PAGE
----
Due to the time-consuming nature of gathering data, reports are released on a two-year delay. The most recent reports from the CDC and Guttmacher were released in November and summarized data from 2020 and 2019-2020 respectively.

Abortion data collection takes so long because of both the manual collection process — Guttmacher reports that their staff made over 7,000 calls, emails and faxes trying to chase down information — and necessary security measures researchers need to take when working with protected health information. The need for security is especially intensified because of the threats made to abortion providers and the increased penalties around abortions.

Because of these delays, it’s hard to know how the Dobbs verdict affects abortion on a national scale. WeCount jumped in last year to try to fill that gap. 

While it may lack data other than how many abortions were performed and so not be as rich as researchers and policy advocates (and journalists) may have hoped, WeCount’s information can provide a timely snapshot of how rapidly changing policies affected access to health care state-by-state. 

But not all abortions are captured in facilities data. There is no way to track the number of self-managed abortions, or abortions completed outside of facilities. This includes people who order abortion pills online or terminate pregnancies through other methods.

With 13 states banning abortion and others fighting to restrict it, the number of self-managed abortions has likely risen. Abigail Aiken is a professor at University of Texas at Austin who has studied the change in orders from Aid Access, a Austrian organization that ships abortion pills to all American states, regardless of legality.

​​”Our work so far, if you look at it kind of as a whole, has shown that every time a state does something to restrict abortion, you see people look for self-managed abortion more frequently,” Aiken said. “So when in-clinic access goes down, self-managed abortion requests go up.”

A research paper published by Aiken and her collaborators in November showed that in the 30 states where Aid Access operates outside of formal health care settings, requests rose both after the leak of the Dobbs verdict in May 2022 and after the official verdict in June. Aiken said that this data shows that people are getting around abortion restrictions. “So if the intent of these laws is to stop all abortions, that’s not happening.”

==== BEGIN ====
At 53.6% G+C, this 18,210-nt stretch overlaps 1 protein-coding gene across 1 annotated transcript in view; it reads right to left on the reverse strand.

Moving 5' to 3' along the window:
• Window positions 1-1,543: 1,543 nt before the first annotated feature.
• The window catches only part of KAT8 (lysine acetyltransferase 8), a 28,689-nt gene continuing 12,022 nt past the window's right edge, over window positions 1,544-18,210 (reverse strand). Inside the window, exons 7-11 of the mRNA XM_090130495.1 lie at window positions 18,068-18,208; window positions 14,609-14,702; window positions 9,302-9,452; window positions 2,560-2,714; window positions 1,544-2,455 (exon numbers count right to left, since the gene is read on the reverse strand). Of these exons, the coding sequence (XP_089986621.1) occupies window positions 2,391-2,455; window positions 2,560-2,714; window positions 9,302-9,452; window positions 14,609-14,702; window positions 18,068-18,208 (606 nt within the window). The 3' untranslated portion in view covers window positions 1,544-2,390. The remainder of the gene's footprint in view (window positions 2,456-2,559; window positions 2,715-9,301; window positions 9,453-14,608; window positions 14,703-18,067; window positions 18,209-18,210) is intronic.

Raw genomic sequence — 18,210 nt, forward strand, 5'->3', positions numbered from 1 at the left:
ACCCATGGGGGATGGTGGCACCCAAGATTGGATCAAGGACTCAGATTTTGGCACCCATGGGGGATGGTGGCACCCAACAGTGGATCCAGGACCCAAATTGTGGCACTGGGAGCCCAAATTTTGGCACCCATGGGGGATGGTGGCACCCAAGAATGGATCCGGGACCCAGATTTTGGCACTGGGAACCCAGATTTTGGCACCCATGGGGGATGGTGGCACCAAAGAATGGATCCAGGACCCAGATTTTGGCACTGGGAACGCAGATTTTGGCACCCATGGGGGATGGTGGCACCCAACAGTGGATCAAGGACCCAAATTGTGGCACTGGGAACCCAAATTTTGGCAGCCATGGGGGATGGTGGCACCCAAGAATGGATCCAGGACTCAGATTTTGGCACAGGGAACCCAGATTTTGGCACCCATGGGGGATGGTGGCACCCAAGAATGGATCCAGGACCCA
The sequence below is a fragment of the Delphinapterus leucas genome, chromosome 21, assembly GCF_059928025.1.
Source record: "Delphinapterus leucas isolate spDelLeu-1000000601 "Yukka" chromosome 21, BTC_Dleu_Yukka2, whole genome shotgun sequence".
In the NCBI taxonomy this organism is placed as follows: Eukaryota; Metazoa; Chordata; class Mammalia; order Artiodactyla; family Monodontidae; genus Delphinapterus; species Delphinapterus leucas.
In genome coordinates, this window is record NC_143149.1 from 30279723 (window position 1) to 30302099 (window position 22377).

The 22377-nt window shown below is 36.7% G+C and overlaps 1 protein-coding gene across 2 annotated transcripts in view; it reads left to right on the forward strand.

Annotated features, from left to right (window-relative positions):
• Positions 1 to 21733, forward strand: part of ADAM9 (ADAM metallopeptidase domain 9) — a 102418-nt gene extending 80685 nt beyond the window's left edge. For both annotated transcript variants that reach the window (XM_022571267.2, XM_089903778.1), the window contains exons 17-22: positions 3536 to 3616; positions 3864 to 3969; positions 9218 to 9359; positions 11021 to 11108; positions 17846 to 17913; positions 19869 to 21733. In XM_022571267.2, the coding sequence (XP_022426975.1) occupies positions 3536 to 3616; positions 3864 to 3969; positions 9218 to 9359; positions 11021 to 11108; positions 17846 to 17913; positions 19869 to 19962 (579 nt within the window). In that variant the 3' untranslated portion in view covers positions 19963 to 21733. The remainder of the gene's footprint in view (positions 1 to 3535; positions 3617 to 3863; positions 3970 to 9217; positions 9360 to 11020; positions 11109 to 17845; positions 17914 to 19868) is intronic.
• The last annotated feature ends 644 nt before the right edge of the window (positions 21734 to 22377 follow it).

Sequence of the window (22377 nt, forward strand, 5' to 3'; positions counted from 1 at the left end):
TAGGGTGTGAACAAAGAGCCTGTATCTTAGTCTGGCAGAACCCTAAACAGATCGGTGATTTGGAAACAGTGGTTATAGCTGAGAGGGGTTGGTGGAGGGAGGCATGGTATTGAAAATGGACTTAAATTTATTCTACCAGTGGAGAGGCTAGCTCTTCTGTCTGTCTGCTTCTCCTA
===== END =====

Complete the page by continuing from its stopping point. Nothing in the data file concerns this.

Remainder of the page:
But there’s no way to see how many of those prescriptions were actually used for a self-managed abortion, or whether a pregnancy was terminated. Patients may have changed their mind and ended up seeking care at a clinic, or not getting an abortion at all. 

There isn’t a way to count the number of all self-managed abortions, but looking at data from Aid Access can give a window into the self-management space, Aiken said. Many people obtain medical abortions via different methods, or travel across borders to access care. While excluded from the November study, some people order pills from Aid Access in case they need them for a future pregnancy.

Self-managed abortions are extremely private, Aiken said. The privacy and safety of research participants, as self-management is increasingly criminalized, has always been paramount. “But post-Dobbs, I think we’ve become even more sensitive to the way that the winds are blowing,” she said.

“In terms of holding policy makers accountable, I think it’s very important that these data are collected, and that the numbers are disseminated to the public and to those with the power to affect laws and policies,” Aiken said. “Because I think oftentimes, people get so politically entrenched, and certainly politicians do, that they sort of enact a policy or they celebrate the overturn of Roe, and then sort of forget about the fact that then people are gonna have to live with the consequences of this.”

In addition to obscuring the real effects of abortion policy on peoples’ lives, less accurate data on abortions cascades into other areas of public health research, especially when pregnancy is involved.

“If you are just capturing pregnancies that end in birth, then you are missing a big piece of the pregnancies that occur,” Maddow-Zimet said. 

Guttmacher uses data from its Abortion Patient Survey to calculate contraceptive failure rates for “typical” use. Clinical trials often report rates based on “perfect” use — and understanding how well contraceptives work when actual people are using them is important when patients are making decisions about what method to use.

Demographic data about who gets abortions can help shape decisions around who gets which resources. “Understanding the characteristics of people who have abortions and the resources needed by those folks and ways to offer them support and ways to increase access — all of that relies on accurate data,” said Maddow-Zimet.

Guttmacher is also exploring different ways to study abortion in the United States. The think tank conducts reproductive research globally, including in places where abortion has been banned or has a major stigma, and it is looking into applying methodologies it uses other places domestically. One method extrapolates from the number of people who seek medical attention after self-managing abortion. 

“Those data, kind of by necessity, are never going to be as reliable as administrative data or surveys of facilities themselves,” said Maddow-Zimet.

Even though abortion researchers have struggled to collect data for decades, the Dobbs verdict will make data collection more difficult in the United States. Beyond public health implications, it affects how we think about people’s reproductive lives, said Maddow-Zimet. “And it’s a real loss when we’re missing information on that important thing that that people experience.”